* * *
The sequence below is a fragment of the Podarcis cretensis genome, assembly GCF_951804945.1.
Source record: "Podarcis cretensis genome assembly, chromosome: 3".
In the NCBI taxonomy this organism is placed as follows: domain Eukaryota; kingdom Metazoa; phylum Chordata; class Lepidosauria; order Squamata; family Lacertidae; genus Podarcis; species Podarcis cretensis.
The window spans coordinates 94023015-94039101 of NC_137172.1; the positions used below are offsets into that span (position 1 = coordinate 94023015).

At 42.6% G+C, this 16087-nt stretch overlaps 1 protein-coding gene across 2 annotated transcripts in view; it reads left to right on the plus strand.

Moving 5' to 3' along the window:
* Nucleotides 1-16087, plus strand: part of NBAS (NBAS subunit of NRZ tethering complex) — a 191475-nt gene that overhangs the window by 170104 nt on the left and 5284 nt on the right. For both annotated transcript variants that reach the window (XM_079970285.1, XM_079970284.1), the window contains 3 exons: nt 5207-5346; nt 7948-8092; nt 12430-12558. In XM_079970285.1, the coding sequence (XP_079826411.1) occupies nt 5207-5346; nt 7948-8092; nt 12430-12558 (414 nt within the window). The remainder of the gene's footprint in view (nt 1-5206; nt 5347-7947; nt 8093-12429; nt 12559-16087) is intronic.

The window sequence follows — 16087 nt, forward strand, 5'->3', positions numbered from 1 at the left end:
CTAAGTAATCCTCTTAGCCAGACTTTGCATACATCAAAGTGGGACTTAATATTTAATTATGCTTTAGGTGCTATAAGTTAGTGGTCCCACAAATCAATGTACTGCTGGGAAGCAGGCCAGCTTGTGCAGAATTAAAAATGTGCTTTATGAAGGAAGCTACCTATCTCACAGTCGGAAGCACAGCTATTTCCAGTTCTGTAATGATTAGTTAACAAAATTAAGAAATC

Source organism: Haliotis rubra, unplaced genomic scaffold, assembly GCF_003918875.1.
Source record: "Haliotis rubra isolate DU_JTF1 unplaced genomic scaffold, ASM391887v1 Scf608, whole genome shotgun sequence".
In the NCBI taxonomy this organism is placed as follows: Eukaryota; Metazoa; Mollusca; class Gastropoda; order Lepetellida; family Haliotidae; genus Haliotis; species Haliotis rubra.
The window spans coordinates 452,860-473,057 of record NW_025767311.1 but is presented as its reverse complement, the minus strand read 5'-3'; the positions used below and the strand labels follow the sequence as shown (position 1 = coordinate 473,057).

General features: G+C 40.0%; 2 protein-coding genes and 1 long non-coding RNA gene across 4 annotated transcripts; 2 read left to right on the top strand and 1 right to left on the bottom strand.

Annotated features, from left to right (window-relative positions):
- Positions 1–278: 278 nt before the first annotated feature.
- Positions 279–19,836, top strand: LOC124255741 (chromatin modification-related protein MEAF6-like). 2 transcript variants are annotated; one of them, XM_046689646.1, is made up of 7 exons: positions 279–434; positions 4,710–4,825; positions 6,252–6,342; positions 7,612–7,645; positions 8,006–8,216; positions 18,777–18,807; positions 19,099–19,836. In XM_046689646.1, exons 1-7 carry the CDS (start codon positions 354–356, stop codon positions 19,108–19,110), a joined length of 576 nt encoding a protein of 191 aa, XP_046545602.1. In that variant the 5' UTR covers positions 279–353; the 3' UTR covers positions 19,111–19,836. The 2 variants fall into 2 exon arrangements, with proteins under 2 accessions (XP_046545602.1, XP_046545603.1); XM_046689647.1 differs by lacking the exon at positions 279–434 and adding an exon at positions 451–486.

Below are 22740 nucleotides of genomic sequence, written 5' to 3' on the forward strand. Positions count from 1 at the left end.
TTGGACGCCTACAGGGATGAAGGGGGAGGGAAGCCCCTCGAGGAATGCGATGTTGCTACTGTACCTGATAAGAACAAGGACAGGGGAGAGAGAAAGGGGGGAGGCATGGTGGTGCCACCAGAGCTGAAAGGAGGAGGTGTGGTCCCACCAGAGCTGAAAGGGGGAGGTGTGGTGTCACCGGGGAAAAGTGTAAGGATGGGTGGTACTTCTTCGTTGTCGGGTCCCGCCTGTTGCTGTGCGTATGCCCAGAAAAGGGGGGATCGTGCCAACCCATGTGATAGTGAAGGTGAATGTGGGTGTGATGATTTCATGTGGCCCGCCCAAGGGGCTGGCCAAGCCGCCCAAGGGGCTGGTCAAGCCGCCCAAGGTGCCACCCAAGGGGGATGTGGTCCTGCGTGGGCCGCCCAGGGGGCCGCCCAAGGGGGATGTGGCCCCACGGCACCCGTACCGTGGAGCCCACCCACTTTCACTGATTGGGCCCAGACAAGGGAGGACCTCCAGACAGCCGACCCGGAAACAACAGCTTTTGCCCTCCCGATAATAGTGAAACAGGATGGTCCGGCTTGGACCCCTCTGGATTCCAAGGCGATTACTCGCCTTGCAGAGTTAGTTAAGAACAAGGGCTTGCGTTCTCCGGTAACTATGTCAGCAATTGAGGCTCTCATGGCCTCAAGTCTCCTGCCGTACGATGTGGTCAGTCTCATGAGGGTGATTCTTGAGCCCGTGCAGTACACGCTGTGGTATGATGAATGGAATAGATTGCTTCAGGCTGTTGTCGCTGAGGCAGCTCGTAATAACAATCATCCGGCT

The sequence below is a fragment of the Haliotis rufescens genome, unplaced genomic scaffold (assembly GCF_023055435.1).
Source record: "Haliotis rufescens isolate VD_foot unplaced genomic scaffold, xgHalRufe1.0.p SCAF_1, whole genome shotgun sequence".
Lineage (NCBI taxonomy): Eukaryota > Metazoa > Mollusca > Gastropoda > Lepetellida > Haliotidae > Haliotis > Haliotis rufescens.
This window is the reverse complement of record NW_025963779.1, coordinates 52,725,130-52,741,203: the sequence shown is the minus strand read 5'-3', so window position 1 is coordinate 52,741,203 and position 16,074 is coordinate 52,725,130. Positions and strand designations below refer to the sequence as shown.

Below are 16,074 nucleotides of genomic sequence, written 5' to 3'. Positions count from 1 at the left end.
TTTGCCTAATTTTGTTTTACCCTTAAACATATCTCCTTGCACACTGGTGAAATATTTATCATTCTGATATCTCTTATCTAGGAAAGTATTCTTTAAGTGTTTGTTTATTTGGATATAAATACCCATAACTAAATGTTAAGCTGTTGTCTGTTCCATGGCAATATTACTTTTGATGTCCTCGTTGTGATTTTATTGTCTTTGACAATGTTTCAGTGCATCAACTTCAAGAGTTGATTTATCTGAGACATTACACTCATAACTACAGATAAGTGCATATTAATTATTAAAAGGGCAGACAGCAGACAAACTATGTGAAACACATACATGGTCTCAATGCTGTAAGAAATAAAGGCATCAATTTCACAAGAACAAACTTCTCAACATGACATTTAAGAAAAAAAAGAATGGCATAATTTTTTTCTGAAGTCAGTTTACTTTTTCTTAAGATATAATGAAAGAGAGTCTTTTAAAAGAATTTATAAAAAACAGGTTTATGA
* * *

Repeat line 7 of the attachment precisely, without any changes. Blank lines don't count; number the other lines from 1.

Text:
* Nucleotides 1-16087, plus strand: part of NBAS (NBAS subunit of NRZ tethering complex) — a 191475-nt gene that overhangs the window by 170104 nt on the left and 5284 nt on the right. For both annotated transcript variants that reach the window (XM_079970285.1, XM_079970284.1), the window contains 3 exons: nt 5207-5346; nt 7948-8092; nt 12430-12558. In XM_079970285.1, the coding sequence (XP_079826411.1) occupies nt 5207-5346; nt 7948-8092; nt 12430-12558 (414 nt within the window). The remainder of the gene's footprint in view (nt 1-5206; nt 5347-7947; nt 8093-12429; nt 12559-16087) is intronic.